How the Sugary Drinks Tax was won: 10 lessons for committed campaigners

Ben Reynolds has been working at Sustain since 2004, and as Acting Chief Executive (2014 – 2015) developed Sustain’s first overarching strategy. Recently, Ben has worked with Jamie Oliver’s team to get the government to adopt a sugary drinks tax, and set up the Children’s Health Fund which has distributed money from a 10p voluntary sugary drinks levy from restaurants. 

This Friday (6 April 2018) marks the introduction of the Government’s Soft Drinks Industry Levy – commonly known as the sugary drinks tax – and a good time to reflect on the campaign and coalition of charities and champions that made it happen.

OK, I’m sure there are many more than 10 lessons we learned. These range from the bleeding obvious to those that ultimately may have been irrelevant in achieving this win – but they’re the big lessons that we’ll try and apply to our campaigns in future.


  1. It pays to be bold – gather your evidence and come up with a simple, clear ask. We did so and gathered the support of 60 organisations for our call for a children’s future fund, paid for by a sugary drinks duty.
  2. Build a broad coalition – we made it easy for organisations to support our campaign with inclusive language, asks, and content.
  3. Make it personal – we took data on the impact, for example money raised, savings to the NHS, and fewer cases of illness, and personalized them for every local area.
  4. Get the cause known – we showcased every new supporter we got from charities to ex-health ministers; we became well known in industry and media circles and became one of their first points of contact on this topic.
  5. Seize the moment – being prepared to be opportunistic, nimble and responsive are key tactics in many Sustain campaigns. This saw us hijacking the Coca-Cola truck tour and sponsorship of the London Eye dressed as tooth fairies.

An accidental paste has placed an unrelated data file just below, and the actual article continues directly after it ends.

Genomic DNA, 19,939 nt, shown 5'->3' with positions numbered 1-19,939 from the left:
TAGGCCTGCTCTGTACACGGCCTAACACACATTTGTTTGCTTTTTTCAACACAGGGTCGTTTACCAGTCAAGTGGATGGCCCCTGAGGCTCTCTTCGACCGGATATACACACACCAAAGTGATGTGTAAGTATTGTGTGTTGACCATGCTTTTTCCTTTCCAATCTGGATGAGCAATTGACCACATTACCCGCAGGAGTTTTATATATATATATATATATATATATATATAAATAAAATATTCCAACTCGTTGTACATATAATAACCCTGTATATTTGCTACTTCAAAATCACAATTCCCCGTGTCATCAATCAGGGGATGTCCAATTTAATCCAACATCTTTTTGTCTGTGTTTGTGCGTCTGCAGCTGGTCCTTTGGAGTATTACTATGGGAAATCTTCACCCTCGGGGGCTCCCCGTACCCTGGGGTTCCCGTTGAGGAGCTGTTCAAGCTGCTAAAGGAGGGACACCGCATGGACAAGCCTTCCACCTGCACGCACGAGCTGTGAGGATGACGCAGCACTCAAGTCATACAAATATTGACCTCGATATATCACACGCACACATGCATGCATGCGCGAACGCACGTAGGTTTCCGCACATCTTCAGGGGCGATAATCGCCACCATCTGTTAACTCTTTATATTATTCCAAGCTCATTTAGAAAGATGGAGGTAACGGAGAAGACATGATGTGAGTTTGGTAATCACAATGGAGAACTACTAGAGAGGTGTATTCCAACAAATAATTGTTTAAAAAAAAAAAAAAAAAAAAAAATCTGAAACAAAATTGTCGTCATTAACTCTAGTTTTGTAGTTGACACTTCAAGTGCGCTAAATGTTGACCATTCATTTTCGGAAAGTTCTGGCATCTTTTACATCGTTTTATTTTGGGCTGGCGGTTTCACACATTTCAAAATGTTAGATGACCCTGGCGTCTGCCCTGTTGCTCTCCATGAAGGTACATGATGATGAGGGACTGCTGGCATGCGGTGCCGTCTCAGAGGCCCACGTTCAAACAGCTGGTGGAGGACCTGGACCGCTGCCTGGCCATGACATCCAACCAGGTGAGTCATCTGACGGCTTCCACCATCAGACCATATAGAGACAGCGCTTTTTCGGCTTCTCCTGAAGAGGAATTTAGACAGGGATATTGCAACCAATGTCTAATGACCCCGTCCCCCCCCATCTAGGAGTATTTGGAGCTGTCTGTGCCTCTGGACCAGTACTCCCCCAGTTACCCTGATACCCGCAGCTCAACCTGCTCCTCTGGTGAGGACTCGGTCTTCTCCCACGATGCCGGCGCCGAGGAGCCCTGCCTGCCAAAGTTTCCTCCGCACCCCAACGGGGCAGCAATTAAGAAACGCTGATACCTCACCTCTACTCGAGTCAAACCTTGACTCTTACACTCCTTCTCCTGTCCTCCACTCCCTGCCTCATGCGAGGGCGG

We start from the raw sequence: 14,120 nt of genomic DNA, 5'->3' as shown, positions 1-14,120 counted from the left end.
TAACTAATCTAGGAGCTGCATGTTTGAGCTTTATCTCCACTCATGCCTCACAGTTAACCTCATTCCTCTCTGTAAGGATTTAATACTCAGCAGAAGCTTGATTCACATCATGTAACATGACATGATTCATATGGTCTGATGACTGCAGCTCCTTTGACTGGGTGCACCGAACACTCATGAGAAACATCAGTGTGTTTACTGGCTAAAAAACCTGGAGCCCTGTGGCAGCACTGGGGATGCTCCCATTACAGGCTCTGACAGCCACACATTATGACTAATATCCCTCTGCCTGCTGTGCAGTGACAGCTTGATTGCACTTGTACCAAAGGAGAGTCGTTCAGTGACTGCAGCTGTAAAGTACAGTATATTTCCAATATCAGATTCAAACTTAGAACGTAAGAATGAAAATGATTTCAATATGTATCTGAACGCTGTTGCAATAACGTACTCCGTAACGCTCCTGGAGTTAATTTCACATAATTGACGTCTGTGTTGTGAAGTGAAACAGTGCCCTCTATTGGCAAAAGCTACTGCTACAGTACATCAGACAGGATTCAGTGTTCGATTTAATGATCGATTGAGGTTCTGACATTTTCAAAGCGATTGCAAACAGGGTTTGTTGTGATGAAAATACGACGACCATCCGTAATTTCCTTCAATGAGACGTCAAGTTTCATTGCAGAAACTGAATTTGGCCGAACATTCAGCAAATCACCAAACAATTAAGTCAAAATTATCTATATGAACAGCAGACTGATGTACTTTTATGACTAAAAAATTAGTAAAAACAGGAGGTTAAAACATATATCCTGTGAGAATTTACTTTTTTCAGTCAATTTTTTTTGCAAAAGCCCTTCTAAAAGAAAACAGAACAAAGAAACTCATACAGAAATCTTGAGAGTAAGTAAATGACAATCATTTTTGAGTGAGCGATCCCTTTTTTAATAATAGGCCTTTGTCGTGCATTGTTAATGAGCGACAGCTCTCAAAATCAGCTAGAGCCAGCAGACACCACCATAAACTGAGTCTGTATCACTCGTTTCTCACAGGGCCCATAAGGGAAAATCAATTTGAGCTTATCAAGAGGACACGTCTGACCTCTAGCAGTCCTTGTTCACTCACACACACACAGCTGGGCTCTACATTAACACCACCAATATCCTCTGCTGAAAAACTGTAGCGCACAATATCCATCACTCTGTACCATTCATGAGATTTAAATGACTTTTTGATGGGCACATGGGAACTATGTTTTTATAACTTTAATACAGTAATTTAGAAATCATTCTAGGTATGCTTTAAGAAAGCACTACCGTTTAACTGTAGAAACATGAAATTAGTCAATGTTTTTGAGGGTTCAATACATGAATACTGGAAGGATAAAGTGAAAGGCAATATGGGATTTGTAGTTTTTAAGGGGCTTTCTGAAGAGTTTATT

6. Stay on the front foot – keeping the campaign fresh and keeping your opponents on the back foot by commissioning actions from coalition partners, finding new partners, evidence and angles and plugging gaps in your arguments.
  7. Work with the right big name – Getting celebrity involvement really helped take this campaign to the next level. In this case Jamie Oliver and his team made all the difference, when married with Sustain’s alliance of organisations and understanding of the evidence, political processes and case for action.
  8. Use different and new campaign tools – alongside traditional tools (and dressing up as tooth fairies), working with Jamie Oliver we used the government’s new petition web page and within a little over 48 hours it surpassed the 100,000-signature mark needed to be considered for debate in Parliament (and crashed the site along the way with the weight of traffic!)
  9. Get the public on side – public support grew rapidly with increased coverage about the damage and cost associated with too much sugar intake. When public polling made this one of the most popular tax proposals in history (rising to 69% support in March 2016), it started to become of more interest to politicians. A point not lost on former Chancellor George Osborne, who on announcing the sugary drinks tax in his Spring 2016 Budget, focused as much on the benefits to children of what the levy would pay for, as he did on reducing sugar consumption.
  10. Don’t celebrate too early – the fight goes on – at the time, other bold government policy announcements had been ditched or weakened due to industry opposition. When the industry launched their ‘Can the Tax’ campaign, we countered with ‘Tax the Can’. Our role as outsiders changed to working closely with Treasury to champion the Levy – even though it wasn’t 100% what we called for – it was close enough to defend.

We would love to hear from other charities about how this compares with any lessons they learned from successful (and unsuccessful!) campaigns.

The full report on How the sugary drinks tax was won can be downloaded from the Sustain website.

Hear from more campaigners about the latest trends and what’s worked for them at our annual Campaigning Conference.

By Ben Reynolds, Deputy Chief Executive, Sustain: the alliance for better food and farming.

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